Oct. 13 (UPI) — Blue Origin successfully launched a NASA moon landing experiment aboard the company’s reusable New Shepard rocket Tuesday morning in Texas.
Liftoff took place from the company’s launch facilities about 150 miles east of El Paso.
The capsule separated from the rocket minutes into the flight and spent about 3 minutes at the height of an arc just over the Kármán line, the altitude at which space begins.
The rocket booster, with NASA sensors mounted on the exterior, landed smoothly about 7 minutes, 30 seconds after launch. The capsule landed with the aid of parachutes a few minutes later, kicking up a cloud of dust and sand.
The NASA experiment is part of the agency’s Tipping Point program, which seeks to demonstrate technology that can be adopted by private industry.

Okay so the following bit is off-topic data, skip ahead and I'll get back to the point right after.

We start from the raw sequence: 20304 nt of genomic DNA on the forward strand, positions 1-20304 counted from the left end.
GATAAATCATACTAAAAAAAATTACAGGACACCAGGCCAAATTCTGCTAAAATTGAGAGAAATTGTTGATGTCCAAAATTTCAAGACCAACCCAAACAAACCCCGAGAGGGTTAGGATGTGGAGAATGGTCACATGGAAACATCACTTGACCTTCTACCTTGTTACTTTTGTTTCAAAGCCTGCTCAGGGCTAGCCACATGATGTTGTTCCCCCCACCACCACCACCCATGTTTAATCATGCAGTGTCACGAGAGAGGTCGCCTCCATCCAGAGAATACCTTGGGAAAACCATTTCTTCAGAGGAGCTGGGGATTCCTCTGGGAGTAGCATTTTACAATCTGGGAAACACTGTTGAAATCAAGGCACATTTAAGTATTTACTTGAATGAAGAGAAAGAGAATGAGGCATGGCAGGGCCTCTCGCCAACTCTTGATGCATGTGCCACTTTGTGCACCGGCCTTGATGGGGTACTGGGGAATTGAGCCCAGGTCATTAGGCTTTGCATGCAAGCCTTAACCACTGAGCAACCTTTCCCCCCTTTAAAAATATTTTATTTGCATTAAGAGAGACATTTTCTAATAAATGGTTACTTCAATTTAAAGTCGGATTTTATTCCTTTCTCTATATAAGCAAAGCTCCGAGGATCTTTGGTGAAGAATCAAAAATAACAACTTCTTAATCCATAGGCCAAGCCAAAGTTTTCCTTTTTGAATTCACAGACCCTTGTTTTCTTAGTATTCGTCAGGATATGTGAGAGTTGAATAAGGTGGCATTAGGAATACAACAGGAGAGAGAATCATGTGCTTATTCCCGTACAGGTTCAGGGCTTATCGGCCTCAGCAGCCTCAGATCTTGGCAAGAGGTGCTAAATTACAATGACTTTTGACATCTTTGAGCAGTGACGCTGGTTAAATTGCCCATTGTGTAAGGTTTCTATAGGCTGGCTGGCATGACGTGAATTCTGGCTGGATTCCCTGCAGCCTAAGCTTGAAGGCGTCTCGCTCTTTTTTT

The project includes a collection of sensors designed to help locate a safe site on the moon
Blue Origin set a new mark for recycling rockets Tuesday morning by sending the same New Shepard spacecraft to the edge of space for the seventh time.
The spaceflight company founded and funded by Amazon head Jeff Bezos completed its 13th New Shepard mission from its private launch facility in west Texas while also testing some key equipment for future NASA missions to the moon.
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The mission was originally set for late September from the Texas site, but was delayed multiple times due to weather and technical issues. It finally left Earth at 6:37 a.m. PT (8:37 a.m. Texas time) Tuesday and returned to land at the same facility in two pieces just about 10 minutes later.